GLL combinators are also capable of parsing grammars with certain useful properties, such as left-recursion and even ambiguity. In fact, the GLL algorithm is capable of parsing *any* context-free grammar, no matter how arcane. As an example, consider this very natural grammar for arithmetic expressions:

lazy val expr: Parser[Int] = ( expr ~ "*" ~ expr ^^ { (e1, _, e2) => e1 * e2 } | expr ~ "/" ~ expr ^^ { (e1, _, e2) => e1 / e2 } | expr ~ "+" ~ expr ^^ { (e1, _, e2) => e1 + e2 } | expr ~ "-" ~ expr ^^ { (e1, _, e2) => e1 - e2 } | "(" ~> expr <~ ")" | "-" ~> expr ^^ { -_ } | """\d+""".r ^^ { _.toInt } )

Unfortunately, while this grammar may be very natural, it is also well beyond the capabilities of a traditional parser combinator framework. Specifically, this grammar exhibits *both* left-recursion and a rather pesky form of ambiguity. For the uninitiated, left-recursion is when a non-terminal -- in this case, `expr`

-- refers to itself as the first token in any one of its productions -- in this case, the productions for multiplication, division, addition and subtraction. Ambiguity is when it is possible for a parser to produce two different values from the same input while still following the rules of the grammar. The `expr`

parser is ambiguous in two ways: first, it doesn't dictate operator associativity ("`1 + 2 + 3`

" could parse as either "`(1 + 2) + 3`

" or "`1 + (2 + 3)`

"); second, it doesn't dictate operator precedence ("`1 + 2 * 3`

" could parse as either "`(1 + 2) * 3`

" or "`1 + (2 * 3)`

").

Now, the updated parser combinator framework in Scala 2.8.0 will be able to handle the left-recursion aspect of this grammar (through the use of a modified form of the Packrat algorithm), but not the ambiguity. This is where the GLL algorithm really begins to shine. Let's imagine that we ran our parser in the following way:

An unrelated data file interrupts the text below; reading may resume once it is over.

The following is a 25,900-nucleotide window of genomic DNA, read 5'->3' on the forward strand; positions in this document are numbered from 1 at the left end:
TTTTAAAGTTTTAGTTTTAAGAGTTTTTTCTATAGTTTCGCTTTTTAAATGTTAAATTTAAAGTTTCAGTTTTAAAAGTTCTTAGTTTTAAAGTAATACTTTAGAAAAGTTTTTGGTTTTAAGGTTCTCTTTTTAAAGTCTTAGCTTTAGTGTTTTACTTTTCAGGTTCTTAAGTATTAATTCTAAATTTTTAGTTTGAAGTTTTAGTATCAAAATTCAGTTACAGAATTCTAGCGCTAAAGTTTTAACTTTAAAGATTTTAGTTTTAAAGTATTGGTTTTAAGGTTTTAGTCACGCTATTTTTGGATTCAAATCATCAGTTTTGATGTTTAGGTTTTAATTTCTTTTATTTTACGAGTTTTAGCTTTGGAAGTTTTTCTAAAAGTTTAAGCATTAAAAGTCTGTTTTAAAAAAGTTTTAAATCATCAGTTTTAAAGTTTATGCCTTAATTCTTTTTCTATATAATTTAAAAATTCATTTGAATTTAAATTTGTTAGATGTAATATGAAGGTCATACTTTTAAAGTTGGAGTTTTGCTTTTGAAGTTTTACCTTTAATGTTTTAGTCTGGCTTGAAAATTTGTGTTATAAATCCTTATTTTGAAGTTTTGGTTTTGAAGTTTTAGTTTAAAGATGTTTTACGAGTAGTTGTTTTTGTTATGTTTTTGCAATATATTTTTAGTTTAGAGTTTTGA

val results = expr("-1 + 2 * 3")

The `results`

value will contain the following `Stream`

[1]:

Stream(Success(-7,), Success(5,), Success(-9,), Success(3,))

These results represent all of the different values which can be produced by following the grammar while parsing the input string "`1 + 2 * -3 + 4`

". The different interpretations are as follows:

Value Interpretation 5(-1) + (2 * 3) -9-(1 + 2) * 3 3((-1) + 2) * 3 -9-((1 + 2) * 3) -7-(1 + (2 * 3))

If we were to feed this grammar into the 2.7.4 (or earlier) version of the Scala parser combinator framework, the result would be an immediate infinite loop as the `expr`

parser attempted to consume an `expr`

as the first step in consuming an `expr`

(a well-known problem inherent to recursive-descent). As mentioned earlier, the Scala 2.8.0 version of the framework would do better, parsing the input completely and producing a result. However, this would produce only one of the four possible results (shown above). In other words, even Packrat parser combinators (as are used in Scala 2.8.0) must select a single unambiguous line to follow at the expense of the other possibilities. While this sounds like a good thing, it ultimately imposes some severe limits on the grammars which can be handled.

Ambiguity is *essential* in fields like natural-language processing, where the language to be parsed may even be inherantly ambiguous. However, it is also extremely useful in other, less escoteric applications. While it is always possible to create an unambiguous grammar for a language which does not have any inherant ambiguity, it is often *easier* to simply allow for local ambiguity which is resolved later on in the parse.

TODO:I suppose I should come up with an example here. Maybe Haskell?